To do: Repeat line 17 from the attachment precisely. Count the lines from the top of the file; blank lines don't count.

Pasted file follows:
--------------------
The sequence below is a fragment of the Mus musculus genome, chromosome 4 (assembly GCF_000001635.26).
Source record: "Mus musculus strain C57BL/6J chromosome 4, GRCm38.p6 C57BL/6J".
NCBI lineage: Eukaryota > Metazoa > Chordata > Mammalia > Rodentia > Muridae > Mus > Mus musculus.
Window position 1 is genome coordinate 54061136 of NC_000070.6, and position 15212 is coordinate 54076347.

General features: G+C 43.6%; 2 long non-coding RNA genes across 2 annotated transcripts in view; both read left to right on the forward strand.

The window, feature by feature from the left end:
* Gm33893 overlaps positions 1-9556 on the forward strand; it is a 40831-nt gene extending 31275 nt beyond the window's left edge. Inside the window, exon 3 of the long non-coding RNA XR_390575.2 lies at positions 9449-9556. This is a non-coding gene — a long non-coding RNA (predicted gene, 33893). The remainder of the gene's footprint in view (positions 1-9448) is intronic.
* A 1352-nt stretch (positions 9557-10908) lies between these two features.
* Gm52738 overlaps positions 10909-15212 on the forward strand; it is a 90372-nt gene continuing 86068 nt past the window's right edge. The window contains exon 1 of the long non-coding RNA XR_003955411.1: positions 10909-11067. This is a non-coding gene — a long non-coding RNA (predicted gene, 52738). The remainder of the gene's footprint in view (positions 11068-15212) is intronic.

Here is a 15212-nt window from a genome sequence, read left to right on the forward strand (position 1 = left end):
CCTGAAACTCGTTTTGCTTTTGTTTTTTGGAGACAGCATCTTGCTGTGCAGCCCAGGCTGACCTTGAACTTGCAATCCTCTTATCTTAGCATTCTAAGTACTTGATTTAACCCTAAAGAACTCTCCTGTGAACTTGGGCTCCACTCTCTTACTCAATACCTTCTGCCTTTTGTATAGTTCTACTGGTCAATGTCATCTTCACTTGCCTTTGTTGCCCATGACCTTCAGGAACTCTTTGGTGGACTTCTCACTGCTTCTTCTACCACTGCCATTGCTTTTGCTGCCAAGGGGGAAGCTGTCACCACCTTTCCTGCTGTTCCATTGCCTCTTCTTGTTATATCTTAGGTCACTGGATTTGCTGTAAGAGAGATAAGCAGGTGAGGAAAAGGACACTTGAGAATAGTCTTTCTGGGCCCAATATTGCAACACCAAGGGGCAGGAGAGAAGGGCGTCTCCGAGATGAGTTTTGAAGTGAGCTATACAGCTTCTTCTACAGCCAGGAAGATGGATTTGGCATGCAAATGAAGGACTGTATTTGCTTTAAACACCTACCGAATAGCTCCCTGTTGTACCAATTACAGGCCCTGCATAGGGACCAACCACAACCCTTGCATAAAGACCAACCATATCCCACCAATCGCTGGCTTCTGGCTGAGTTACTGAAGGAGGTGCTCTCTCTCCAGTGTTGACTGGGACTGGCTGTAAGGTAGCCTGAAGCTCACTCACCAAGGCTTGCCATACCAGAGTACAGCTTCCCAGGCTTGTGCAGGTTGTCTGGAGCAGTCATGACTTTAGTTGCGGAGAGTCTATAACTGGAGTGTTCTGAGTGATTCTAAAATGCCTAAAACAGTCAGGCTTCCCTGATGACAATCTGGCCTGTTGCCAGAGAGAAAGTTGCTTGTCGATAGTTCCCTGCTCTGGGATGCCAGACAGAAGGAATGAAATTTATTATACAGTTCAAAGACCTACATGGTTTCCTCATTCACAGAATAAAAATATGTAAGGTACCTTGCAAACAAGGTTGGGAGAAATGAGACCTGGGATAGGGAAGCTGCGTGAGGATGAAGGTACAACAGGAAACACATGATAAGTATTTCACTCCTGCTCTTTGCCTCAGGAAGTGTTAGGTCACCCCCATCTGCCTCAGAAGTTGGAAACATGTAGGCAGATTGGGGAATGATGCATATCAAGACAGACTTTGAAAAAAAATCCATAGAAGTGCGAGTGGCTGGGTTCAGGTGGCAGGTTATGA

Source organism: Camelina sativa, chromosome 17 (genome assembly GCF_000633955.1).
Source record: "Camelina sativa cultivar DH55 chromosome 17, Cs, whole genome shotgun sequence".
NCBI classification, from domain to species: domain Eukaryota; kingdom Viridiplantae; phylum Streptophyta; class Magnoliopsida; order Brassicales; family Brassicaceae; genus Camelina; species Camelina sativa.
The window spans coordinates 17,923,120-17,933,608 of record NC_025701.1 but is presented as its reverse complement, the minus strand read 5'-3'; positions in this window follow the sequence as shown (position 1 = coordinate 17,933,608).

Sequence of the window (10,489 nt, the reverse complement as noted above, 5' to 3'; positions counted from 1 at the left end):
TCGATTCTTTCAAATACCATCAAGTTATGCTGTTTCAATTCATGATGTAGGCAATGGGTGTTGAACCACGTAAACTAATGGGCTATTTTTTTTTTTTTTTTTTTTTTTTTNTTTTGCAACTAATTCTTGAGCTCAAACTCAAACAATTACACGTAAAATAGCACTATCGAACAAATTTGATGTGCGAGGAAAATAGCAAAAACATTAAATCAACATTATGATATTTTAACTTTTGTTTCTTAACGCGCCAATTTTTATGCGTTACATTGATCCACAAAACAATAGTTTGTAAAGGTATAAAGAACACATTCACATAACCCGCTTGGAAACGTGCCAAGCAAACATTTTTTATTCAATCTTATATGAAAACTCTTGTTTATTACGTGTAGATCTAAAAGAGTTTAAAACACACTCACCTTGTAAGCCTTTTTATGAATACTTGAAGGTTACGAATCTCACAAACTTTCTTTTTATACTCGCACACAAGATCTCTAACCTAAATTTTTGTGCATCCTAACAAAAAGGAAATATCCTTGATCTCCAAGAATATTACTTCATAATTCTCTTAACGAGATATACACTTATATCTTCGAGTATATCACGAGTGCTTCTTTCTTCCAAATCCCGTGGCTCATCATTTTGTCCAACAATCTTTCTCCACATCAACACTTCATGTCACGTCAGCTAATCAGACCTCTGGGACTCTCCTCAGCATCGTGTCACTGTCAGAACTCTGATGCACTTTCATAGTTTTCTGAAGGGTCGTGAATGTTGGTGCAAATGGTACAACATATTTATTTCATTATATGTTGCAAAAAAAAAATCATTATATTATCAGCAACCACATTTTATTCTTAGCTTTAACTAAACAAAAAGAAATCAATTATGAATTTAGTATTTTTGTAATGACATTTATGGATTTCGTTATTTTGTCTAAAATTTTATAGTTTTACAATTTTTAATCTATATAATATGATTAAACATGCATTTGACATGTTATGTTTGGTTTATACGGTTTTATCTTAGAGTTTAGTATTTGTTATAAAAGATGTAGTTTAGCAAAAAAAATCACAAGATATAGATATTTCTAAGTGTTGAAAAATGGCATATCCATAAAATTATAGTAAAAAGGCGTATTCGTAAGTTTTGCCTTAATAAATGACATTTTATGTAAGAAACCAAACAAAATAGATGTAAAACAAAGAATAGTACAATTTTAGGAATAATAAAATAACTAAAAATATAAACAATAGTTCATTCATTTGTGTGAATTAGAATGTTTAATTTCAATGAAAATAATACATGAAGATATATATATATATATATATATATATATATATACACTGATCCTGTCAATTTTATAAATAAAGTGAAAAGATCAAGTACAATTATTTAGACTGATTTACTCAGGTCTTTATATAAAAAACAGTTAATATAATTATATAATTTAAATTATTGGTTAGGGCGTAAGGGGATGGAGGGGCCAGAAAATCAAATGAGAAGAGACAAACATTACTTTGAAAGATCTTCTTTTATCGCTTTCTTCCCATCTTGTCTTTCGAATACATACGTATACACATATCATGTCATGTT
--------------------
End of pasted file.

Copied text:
TCGATTCTTTCAAATACCATCAAGTTATGCTGTTTCAATTCATGATGTAGGCAATGGGTGTTGAACCACGTAAACTAATGGGCTATTTTTTTTTTTTTTTTTTTTTTTTTNTTTTGCAACTAATTCTTGAGCTCAAACTCAAACAATTACACGTAAAATAGCACTATCGAACAAATTTGATGTGCGAGGAAAATAGCAAAAACATTAAATCAACATTATGATATTTTAACTTTTGTTTCTTAACGCGCCAATTTTTATGCGTTACATTGATCCACAAAACAATAGTTTGTAAAGGTATAAAGAACACATTCACATAACCCGCTTGGAAACGTGCCAAGCAAACATTTTTTATTCAATCTTATATGAAAACTCTTGTTTATTACGTGTAGATCTAAAAGAGTTTAAAACACACTCACCTTGTAAGCCTTTTTATGAATACTTGAAGGTTACGAATCTCACAAACTTTCTTTTTATACTCGCACACAAGATCTCTAACCTAAATTTTTGTGCATCCTAACAAAAAGGAAATATCCTTGATCTCCAAGAATATTACTTCATAATTCTCTTAACGAGATATACACTTATATCTTCGAGTATATCACGAGTGCTTCTTTCTTCCAAATCCCGTGGCTCATCATTTTGTCCAACAATCTTTCTCCACATCAACACTTCATGTCACGTCAGCTAATCAGACCTCTGGGACTCTCCTCAGCATCGTGTCACTGTCAGAACTCTGATGCACTTTCATAGTTTTCTGAAGGGTCGTGAATGTTGGTGCAAATGGTACAACATATTTATTTCATTATATGTTGCAAAAAAAAAATCATTATATTATCAGCAACCACATTTTATTCTTAGCTTTAACTAAACAAAAAGAAATCAATTATGAATTTAGTATTTTTGTAATGACATTTATGGATTTCGTTATTTTGTCTAAAATTTTATAGTTTTACAATTTTTAATCTATATAATATGATTAAACATGCATTTGACATGTTATGTTTGGTTTATACGGTTTTATCTTAGAGTTTAGTATTTGTTATAAAAGATGTAGTTTAGCAAAAAAAATCACAAGATATAGATATTTCTAAGTGTTGAAAAATGGCATATCCATAAAATTATAGTAAAAAGGCGTATTCGTAAGTTTTGCCTTAATAAATGACATTTTATGTAAGAAACCAAACAAAATAGATGTAAAACAAAGAATAGTACAATTTTAGGAATAATAAAATAACTAAAAATATAAACAATAGTTCATTCATTTGTGTGAATTAGAATGTTTAATTTCAATGAAAATAATACATGAAGATATATATATATATATATATATATATATATATACACTGATCCTGTCAATTTTATAAATAAAGTGAAAAGATCAAGTACAATTATTTAGACTGATTTACTCAGGTCTTTATATAAAAAACAGTTAATATAATTATATAATTTAAATTATTGGTTAGGGCGTAAGGGGATGGAGGGGCCAGAAAATCAAATGAGAAGAGACAAACATTACTTTGAAAGATCTTCTTTTATCGCTTTCTTCCCATCTTGTCTTTCGAATACATACGTATACACATATCATGTCATGTT